Historical Notes: I had a Dream. One Mason dreams of Secret Handshakes and an Appointment from fellow Mason President Johnson

Another letter is found in “The Papers of Andrew Johnson: September 1868-April 1869,” from M.J.W. Ambrose dated 1869. A persuasive letter pressuring fellow mason- President Andrew Johnson, to offer an appointment to Ambrose; albeit, not the chaplaincy since Johnson declined to ‘honor’ a fellow mason’s earlier request.

From Mordecai J.W. Ambrose
No. 47 Everett St. Cincinnati, O. January 29, 1869

A few days after your inauguration I presented you with a recommendation duly endorsed, for the [sic] speciality of U.S. Chaplain. But your excellency declined to honor it. This has been greatly to my injury in every sense of the word; and I should not now renew my application to you for any thing—-preferring to die under the frowns of those whom I have assisted to elevate and sustain, and the ingratitude of my country which I have unwaveringly labored to preserve.

I now renew my application; not that I expect a Chaplaincy, not-withstanding it is my preference.

I trust I may receive some appointment that may give me life again. Pension agency, collectorship, Gubernatorial chair of some one of the territories, consulate, inspector, or any appointment of some worth that may be in your power to make. I can forward you the necessary recommendation at any time.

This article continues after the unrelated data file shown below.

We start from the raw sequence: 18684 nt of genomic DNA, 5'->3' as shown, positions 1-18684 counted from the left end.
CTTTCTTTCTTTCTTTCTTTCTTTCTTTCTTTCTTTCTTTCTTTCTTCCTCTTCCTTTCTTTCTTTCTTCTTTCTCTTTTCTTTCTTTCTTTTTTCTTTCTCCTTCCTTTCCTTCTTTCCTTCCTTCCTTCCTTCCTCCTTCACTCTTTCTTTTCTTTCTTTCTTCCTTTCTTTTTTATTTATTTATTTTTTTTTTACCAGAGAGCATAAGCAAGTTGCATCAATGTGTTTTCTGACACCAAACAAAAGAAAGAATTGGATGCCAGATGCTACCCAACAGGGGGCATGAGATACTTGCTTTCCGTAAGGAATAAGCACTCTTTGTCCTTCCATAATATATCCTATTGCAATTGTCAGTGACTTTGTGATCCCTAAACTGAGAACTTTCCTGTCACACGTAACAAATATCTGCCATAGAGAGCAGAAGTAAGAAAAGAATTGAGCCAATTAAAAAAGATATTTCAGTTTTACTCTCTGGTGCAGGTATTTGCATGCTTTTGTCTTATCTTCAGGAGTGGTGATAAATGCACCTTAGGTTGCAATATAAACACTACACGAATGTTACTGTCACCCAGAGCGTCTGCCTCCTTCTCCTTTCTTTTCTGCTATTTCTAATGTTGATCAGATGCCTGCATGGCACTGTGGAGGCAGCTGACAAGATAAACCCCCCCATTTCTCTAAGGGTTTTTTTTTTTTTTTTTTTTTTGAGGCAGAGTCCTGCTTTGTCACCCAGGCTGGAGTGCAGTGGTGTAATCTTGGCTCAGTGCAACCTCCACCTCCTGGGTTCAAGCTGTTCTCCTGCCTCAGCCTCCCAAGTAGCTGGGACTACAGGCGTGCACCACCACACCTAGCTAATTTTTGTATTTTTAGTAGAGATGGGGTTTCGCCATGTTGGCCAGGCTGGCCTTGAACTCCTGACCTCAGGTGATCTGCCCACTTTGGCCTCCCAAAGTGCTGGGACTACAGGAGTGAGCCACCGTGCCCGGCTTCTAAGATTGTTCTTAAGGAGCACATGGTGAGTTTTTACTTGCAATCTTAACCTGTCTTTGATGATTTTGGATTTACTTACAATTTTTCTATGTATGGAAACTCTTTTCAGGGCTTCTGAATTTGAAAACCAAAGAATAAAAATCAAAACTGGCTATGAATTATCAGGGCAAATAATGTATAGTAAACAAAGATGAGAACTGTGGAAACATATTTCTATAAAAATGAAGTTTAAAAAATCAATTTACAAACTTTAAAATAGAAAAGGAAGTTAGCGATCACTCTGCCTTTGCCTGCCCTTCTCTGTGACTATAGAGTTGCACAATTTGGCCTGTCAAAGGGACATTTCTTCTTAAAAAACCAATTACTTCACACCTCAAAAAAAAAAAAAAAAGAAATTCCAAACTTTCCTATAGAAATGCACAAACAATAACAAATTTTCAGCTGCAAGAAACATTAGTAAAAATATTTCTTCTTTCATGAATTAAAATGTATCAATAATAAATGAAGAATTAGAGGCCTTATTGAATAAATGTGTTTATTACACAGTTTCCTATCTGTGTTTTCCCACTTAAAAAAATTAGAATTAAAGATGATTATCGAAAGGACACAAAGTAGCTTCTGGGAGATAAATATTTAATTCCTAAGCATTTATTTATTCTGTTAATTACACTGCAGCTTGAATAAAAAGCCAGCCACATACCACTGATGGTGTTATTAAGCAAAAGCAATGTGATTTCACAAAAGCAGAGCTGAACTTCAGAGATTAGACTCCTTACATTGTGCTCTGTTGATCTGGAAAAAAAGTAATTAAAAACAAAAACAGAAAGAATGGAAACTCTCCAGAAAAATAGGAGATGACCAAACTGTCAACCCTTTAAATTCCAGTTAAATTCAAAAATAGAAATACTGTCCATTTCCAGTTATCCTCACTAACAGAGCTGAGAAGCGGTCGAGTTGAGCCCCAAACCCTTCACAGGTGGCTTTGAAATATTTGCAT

This I certainly would not now ask but for the reason that I saw you in a dream last night in your office room; some two or three gentlemen were present, and in due time you gave me audience, and your countenance soon lost its austerity toward me, and I again saw the President with a pleasant countenance in familiar conversation with me, and extending his hand I accepted it cordially, when you gave me the grip of an entered apprentice mason, passed to that of a fellow-craft. And then to that of a master mason, in the lawful way. You then gave the sign of distress of a Royal Arch Mason which was recognized and answered by me as I best could without its being recognized by those for whom it is not.

When I took my leave, you [sic] eschorted me to the door and pleasantly and cordially gave me an appointment. “So mote it be.”

Please do not misinterpret the spirit of the man from this little [sic] narative of an act of sleep.

M.J.W. Ambrose, M.D.
Late Chaplain U.S.A.

Undoubtedly to his chagrin, Ambrose received no appointment from President Johnson. Medical journals record M.J.W. Ambrose duly noting his medical opinions on various cases. He is found in “The Stethoscope: A Monthly Journal of Medicine and the Collateral Sciences” (Vol. IV). Here, The Stethoscope documents one of Ambrose’s medical cases: Criminal Abortion, and Trial for Murder.

M.J.W. Ambrose is buried in Cincinnati, Ohio.

Spring Grove Cemetery. Cincinnati Hamilton County, Ohio. Plot Garden Lawn, Section 104, Lot 329. Courtesy of Find a Grave

Notes: ALS, DNA-RG94, ACP Branch, File A-17-CB-1869, M.J.W. Ambrose.
Ambrose (1815-1903), a Methodist minister who served as chaplain of two Kentucky regiments during the war, continued to reside in Cincinnati where he was listed in the directories as a physician and dentist. CSR, Mordecai J. W. Ambrose, RG94, NA; Pension Records, Mordecai J.W. Ambrose, RG15, NA; Cincinnati directories (1867-81).

For more information on M.J.W. Ambrose visit the National Archives. “Faith on the Firing Line Army Chaplains in the Civil War.” Spring 2016, Vol. 48, No. 1 | Genealogy Notes.

See more at links, sources, notes & publications for M.J.W. Ambrose